Visit the Week of Action website for information on all days and an overview of the week

This is the schedule for the day (all times Eastern):

9:30 a.m. “No More Stolen Relatives — A Time to Learn, A Time to Act”  a brief video inviting people to participate in the day.

11:00 a.m. “Taking Action for Native Americans” — a short video

12:30 p.m. “No More Stolen Relatives  A Devotional” — a brief video featuring a Scripture reading in the Choctaw language, an original poem, and a litany for missing and murdered Indigenous persons

4:30 p.m. “We All Belong to Each Other”  a short video

All events will stream on the Week of Action webpage. Facts about the crisis will also be shared throughout the day on the PC(USA) social media pages, including FacebookTwitter and Instagram.

Koenig notes that, “an opportunity will be provided to advocate for the passage of the Violence Against Women Act Reauthorization Act of 2021. This act has provisions that will help protect Indigenous Women, Girls, and Two-Spirit People.”

“Links will be provided to study resources and further information,” Zareth says.  “Finally, we want to empower siblings in Christ to respond to the Holy Spirit’s invitation to act by providing them with facts and statements that are sharable on social media and will help inform hearts and minds in ways that lead to action.”

“The Indigenous communities and their allies who work to address this crisis have adopted red as the color of the movement,” Koenig notes. “We encourage you to wear red, take a selfie, and share it on social media with the hashtag #WeekofActionPCUSA.”

This is an effort that will last more than a day or a week, Zareth and Koenig say.

“Our work for this day is only the beginning of an entire year of focus,” Zareth says. “We want our siblings in Christ to know that Native American Presbyterians will lead a worship service at 9 a.m. EDT on Wednesday, Sept. 22, Native American Day in the PC(USA). Information and action sessions will take place during the months to follow that will continue to inform, equip, and inspire people to respond faithfully and together as a community of faith.”

For more information, contact the Office of Leadership Development for Leaders of Color at  mailto:Alexandra.Zareth@pcusa.org.

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Filed under Antiracism, Current Events, Presbyterian Church (U.S.A.)

1 August 2021

Walking. Germantown.
Black My Story (Not History) – Ziggy Marley & The Melody Makers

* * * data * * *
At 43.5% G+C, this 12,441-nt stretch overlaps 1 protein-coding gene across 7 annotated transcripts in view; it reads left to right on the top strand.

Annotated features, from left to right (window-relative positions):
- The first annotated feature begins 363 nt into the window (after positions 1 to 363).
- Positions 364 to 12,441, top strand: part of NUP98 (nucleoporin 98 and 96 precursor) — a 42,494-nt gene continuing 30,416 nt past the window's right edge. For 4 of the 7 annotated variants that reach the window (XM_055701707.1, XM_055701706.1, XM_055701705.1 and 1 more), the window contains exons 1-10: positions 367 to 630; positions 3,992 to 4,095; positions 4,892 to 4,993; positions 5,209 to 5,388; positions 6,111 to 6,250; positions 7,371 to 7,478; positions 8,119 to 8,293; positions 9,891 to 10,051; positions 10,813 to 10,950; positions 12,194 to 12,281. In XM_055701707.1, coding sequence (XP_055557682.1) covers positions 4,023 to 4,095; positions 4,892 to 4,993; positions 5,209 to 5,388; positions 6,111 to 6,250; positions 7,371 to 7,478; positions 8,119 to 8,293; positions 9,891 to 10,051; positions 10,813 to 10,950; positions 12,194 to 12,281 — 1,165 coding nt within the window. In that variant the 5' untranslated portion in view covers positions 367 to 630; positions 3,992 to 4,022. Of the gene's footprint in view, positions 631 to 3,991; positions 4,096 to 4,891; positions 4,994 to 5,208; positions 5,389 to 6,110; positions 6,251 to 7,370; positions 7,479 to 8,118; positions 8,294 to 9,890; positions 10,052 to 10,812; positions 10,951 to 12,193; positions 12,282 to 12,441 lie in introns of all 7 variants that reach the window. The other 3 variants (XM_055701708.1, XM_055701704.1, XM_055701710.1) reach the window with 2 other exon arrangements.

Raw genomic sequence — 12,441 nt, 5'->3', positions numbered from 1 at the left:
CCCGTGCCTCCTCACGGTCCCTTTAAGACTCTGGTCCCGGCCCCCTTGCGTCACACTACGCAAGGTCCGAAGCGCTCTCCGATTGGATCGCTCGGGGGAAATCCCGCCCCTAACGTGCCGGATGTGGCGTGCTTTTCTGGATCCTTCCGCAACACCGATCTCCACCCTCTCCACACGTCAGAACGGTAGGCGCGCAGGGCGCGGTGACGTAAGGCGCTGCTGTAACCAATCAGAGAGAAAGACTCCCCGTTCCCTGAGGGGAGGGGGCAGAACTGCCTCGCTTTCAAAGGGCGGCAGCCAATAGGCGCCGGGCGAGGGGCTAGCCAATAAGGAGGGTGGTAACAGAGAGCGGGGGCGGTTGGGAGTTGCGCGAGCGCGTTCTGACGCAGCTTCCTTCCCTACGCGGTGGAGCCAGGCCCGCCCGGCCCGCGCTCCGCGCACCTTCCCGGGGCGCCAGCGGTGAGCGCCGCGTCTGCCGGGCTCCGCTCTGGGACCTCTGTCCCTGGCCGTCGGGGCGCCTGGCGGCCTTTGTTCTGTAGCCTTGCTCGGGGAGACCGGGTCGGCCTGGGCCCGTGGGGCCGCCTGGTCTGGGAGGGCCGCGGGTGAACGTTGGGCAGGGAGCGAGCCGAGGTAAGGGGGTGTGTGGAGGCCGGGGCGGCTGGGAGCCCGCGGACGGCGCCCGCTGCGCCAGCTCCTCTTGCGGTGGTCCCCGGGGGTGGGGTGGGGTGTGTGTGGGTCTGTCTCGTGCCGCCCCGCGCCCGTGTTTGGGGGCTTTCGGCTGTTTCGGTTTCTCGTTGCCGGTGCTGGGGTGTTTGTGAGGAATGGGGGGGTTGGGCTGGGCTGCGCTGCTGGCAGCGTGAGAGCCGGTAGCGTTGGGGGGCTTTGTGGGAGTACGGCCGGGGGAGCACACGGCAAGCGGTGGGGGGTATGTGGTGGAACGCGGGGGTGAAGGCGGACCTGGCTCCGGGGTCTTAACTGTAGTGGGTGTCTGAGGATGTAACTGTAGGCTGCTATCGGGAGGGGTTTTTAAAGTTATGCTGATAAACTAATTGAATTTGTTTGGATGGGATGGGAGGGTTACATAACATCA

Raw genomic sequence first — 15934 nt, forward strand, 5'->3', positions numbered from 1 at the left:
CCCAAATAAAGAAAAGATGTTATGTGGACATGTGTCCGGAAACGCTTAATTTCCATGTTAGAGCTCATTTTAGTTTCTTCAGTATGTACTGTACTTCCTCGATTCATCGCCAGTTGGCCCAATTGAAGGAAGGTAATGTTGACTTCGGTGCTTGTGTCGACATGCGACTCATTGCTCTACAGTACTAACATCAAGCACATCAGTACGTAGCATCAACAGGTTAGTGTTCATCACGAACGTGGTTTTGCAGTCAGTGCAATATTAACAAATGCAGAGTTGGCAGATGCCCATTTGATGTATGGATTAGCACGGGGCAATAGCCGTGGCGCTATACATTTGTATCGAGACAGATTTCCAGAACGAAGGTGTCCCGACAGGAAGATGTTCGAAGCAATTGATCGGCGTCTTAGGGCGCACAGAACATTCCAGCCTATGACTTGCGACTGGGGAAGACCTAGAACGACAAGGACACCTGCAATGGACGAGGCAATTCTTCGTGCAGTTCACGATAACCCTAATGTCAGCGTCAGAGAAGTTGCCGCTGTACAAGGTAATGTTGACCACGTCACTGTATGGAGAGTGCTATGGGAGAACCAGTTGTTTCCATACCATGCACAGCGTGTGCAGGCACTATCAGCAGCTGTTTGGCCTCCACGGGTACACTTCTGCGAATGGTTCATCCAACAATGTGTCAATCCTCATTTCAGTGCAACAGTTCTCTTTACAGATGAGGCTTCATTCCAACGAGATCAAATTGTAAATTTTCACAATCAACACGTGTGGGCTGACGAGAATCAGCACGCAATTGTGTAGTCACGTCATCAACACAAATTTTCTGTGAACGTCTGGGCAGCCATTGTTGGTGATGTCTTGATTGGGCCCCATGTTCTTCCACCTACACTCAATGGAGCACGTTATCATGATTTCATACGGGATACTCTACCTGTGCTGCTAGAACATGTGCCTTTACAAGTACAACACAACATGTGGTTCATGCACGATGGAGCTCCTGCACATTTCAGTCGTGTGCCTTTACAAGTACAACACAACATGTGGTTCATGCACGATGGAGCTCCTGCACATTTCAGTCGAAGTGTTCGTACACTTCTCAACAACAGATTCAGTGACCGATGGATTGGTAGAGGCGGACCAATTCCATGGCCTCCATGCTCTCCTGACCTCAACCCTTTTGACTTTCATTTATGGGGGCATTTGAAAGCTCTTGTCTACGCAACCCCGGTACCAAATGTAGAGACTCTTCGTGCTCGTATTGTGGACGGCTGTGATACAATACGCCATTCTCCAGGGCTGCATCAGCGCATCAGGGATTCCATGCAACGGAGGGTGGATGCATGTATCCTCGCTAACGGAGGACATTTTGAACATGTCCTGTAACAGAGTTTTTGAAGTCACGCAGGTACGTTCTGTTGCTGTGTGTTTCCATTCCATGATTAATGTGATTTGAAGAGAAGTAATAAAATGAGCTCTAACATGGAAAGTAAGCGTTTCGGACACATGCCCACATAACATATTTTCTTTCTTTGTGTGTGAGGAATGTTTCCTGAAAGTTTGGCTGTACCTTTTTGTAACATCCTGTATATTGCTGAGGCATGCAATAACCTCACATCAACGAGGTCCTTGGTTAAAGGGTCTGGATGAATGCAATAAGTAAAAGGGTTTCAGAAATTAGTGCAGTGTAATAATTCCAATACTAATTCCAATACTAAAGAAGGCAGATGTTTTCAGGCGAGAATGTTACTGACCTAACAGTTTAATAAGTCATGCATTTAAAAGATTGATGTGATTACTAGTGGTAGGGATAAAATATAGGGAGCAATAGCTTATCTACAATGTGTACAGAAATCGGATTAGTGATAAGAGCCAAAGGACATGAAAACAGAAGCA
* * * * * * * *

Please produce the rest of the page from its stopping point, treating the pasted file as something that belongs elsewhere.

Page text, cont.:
African – Peter Tosh
Justice – Sevana
For the People By the People – Dezarie
Is It Because I’m Black – Syl Johnson
Black Woman – Queen Ifrica
Hello Mama Africa – Garnett Silk
‘Til I’m Laid to Rest – Buju Banton
Never Get Weary – Toots & The Maytals
It’s Amazing – Sizzla
Slavery Days – Burning Spear
Refugee – Skip Marley
Everybody Wants to Be Somebody – Damian “Jr. Gong” Marley
Too Long in Slavery – Culture
Redemption Song – Bob Marley & The Wailers

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Filed under Antiracism, Current Events, Exercise, Louisville, Movie, playlist

20 June 2021

Walking. Bernheim Forest.
Some stretching. Gym in the apartment.
Wandering – Peter Kater & R. Carlos Nakai
Refugee – Eric Bogle
Gourma – Etran Fintawa
Running – Keyon Harrold, Andrea Pizziconi & Jasson Harrold (feat. Common & Gregory Porter)
Take Me to Cleveland – Robert Neustadt
Song to A Refugee – Diana Jones
Look in Their Eyes – David Crosby
A Safe Place to Land – Sara Bareilles (feat. John Legend)
The Refugee – U2
Follow Me – Moxie Raia (feat. Wyclef Jean)
In Harm’s Way – Amanda Palmer
Prayer of the Refugee – Rise Against
Coming to America – K’naan
Is This Called Home – Lucy Rose
Refugee – Skip Marley
Lady of the Harbor – Si Kahn
No Human Is Illegal – The Wakes

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Filed under Antiracism, Current Events, Human Rights, Music, playlist, United Nations

19 June 2021

Treadmill. Gym at Germantown Mill Lofts.
Stretching. Gym at the apartment.
Juneteenth – Suav
People Get Ready – The Impressions
Oh Freedom – Mary D. Williams
Freedom Road – The Blind Boys of Alabama
People Gotta Be Free – Keb’ Mo’
Free – Prince
Free – Deniece Williams
Is My Living in Vain – Mattie Moss Clark
Freedom Highway – Rhiannon Giddens
This Little Light of Mine – Fannie Lou Hamer
Freedom Now – Tracy Chapman
I’m Just a Slave – The Roots
Not a Slave – Dre’ Sr.
Freedom – Richie Havens
Woke up This Morning – Congregation of Brown Chapel
Harriet Tubman/Steal Away – Kim & Reggie Harris
Stay on the Battlefield – Sweet Honey in the Rock
Juneteenth – Cast of Black-Ish

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Filed under Antiracism, Exercise, Louisville, Music, playlist